- “I hope you are able to ace the distinction I am trying to point out. In no sense do I advocate evading or defying the law, as would the rabid segregationist. That would lead to anarchy. One who breaks an unjust law must do so openly, lovingly, and with a willingness to accept the penalty. I submit that an individual who breaks a law that conscience tells him is unjust and who willingly accepts the penalty of imprisonment in order to arouse the conscience of the community over its injustice, is in reality expressing the highest respect for law.”
I have read “A Letter From Birmingham Jail” by Martin Luther King Jr. more times than most people would ever admit to.
The first time I read it, I was a little girl. I didn’t quite understand it, but I knew the word ‘oppression’ ‘freedom’ and ‘hope’ must have been pretty serious for someone to write that long of a letter.
The next time I read it I was in college and I was studying the great speakers of the world. This time when I read those same words I understood them, but on a different level. My oppression, freedom and hope for my life. What did I need to do to be able to free myself from a bad situation? How did I want my voice to be heard when I finally decided to speak?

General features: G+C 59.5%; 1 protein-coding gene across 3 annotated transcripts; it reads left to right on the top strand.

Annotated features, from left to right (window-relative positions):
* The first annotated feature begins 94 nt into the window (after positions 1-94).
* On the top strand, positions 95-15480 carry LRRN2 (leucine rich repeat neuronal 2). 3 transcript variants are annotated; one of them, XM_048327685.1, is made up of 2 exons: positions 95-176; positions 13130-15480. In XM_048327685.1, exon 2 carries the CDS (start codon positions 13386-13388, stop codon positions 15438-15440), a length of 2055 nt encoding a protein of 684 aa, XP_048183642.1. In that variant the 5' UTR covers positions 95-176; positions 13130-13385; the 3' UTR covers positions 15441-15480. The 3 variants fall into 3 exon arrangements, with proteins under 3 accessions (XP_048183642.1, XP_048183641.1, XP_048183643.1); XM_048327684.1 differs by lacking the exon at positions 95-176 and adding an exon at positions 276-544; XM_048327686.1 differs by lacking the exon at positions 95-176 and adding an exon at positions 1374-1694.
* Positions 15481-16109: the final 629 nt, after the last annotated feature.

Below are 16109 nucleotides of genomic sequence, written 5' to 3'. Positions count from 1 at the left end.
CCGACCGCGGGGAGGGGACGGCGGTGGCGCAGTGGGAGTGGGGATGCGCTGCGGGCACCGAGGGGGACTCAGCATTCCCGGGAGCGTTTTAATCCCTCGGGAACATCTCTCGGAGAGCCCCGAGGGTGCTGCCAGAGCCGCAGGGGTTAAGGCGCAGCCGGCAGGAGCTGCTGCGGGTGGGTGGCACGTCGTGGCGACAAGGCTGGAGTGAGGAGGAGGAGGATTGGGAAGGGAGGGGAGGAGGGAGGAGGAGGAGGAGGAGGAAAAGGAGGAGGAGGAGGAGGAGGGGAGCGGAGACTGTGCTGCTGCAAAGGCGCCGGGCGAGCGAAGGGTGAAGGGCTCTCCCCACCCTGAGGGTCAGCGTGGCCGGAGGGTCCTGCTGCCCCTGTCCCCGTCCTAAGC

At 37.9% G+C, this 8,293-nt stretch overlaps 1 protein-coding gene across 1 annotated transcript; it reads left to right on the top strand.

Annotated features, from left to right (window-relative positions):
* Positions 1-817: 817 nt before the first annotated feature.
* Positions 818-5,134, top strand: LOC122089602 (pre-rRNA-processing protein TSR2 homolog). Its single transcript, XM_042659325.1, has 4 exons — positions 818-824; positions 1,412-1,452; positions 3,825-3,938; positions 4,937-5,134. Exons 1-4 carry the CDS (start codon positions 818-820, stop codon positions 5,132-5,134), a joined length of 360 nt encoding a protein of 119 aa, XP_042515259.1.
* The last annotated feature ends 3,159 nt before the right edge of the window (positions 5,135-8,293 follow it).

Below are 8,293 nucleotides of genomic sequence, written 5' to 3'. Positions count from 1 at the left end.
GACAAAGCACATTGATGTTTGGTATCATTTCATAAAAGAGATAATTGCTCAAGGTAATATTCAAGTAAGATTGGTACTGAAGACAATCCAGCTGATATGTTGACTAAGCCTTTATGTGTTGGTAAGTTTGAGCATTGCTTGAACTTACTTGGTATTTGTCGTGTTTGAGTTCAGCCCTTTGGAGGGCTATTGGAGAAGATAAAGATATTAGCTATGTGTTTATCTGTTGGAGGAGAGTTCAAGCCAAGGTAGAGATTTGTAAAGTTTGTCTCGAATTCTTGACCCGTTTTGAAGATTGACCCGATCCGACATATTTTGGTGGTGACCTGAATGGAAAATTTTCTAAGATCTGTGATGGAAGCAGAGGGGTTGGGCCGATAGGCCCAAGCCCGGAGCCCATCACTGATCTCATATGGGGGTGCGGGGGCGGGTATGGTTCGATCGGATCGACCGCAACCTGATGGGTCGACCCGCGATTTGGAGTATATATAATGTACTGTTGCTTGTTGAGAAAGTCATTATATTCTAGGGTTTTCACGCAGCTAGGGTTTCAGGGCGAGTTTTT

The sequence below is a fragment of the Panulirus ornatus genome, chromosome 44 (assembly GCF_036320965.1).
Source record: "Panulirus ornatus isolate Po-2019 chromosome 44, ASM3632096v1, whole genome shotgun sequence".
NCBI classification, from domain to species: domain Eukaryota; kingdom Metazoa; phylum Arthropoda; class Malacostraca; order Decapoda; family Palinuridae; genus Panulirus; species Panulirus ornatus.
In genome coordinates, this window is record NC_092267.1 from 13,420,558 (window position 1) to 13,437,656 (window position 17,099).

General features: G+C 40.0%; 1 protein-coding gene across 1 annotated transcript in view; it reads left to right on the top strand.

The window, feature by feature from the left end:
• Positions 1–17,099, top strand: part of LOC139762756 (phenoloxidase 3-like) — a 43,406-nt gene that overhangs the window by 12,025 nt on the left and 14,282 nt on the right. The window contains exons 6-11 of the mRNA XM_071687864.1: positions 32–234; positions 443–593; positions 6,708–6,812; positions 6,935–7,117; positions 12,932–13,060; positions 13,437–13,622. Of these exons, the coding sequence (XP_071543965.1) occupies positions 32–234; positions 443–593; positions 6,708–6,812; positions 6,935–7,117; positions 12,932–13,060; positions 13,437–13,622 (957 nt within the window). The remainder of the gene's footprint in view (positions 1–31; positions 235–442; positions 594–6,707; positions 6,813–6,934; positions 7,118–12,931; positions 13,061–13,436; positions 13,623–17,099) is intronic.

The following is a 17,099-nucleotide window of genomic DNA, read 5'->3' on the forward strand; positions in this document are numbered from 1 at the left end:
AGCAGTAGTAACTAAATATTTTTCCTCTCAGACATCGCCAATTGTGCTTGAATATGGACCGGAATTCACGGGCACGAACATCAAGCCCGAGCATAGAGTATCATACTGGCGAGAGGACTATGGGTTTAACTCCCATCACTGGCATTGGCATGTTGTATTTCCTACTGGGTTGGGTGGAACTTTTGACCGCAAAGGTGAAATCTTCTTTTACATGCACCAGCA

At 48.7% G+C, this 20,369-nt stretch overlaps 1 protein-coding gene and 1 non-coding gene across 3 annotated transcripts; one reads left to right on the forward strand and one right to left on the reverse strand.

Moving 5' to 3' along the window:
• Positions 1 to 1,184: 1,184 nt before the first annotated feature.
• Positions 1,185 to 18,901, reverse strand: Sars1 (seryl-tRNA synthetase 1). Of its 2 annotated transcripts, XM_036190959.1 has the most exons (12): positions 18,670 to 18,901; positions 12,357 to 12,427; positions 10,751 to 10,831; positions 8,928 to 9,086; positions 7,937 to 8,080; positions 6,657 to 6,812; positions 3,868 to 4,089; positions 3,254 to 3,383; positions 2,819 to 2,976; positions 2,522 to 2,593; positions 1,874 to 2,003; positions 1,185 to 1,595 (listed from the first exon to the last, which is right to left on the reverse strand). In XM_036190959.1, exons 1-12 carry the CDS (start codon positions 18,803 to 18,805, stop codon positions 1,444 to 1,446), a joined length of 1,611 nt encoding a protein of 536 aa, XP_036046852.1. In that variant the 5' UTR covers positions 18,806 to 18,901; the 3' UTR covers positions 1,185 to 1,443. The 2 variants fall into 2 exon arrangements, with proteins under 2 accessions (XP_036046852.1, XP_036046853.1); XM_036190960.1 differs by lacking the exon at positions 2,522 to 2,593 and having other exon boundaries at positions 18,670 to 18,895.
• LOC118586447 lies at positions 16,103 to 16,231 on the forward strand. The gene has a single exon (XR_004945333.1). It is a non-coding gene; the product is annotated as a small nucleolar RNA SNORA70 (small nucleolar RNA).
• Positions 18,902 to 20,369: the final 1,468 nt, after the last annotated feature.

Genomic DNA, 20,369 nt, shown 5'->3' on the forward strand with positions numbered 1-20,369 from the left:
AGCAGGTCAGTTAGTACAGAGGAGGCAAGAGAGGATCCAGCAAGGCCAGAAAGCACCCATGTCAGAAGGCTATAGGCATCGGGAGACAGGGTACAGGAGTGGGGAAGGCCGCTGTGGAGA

I began to studying black history in depth. I started out just trying to figure out why Martin Luther King had wrote that letter. As I dug deeper, I went back further. I rented movies about the little girls that will killed in the church bombing. I cried A LOT.
Through everything that I read, I kept coming back to the letter he wrote from Jail. He sounded so familiar, speaking with conviction of the heart. I was trying to remember where I had read something that moved me as much as his letter did.
I finally remembered what it was.
The Declaration of Independence. Freedom is something that people have been fighting for. Using everything from fists to bombs.
Martin Luther King Jr. taught us to use our words…and to use them right.
Whenever I am angry about something said to me, or in more cases than not, emailed me…I slow down a second and try to write something that I would want in return, even if I didn’t deserve that respect.
Respect. Freedom. Hope.
I wish that for everyone. Even the Anonymous people that write horrible emails and leave nasty comments to me and the people I care about.
I know it’s hard not to stand up for someone that is being attacked verbally in this forum. I know it’s hard for me not to get angry as well…but just slow down for a second and use your words in a way that later when you go back and read what you said in the heat of anger, you’re not going to have any regrets, to be proud for the words for you wrote and the effect that it had on the people around you.
This is one of the million things I have learned from reading MLK Jr.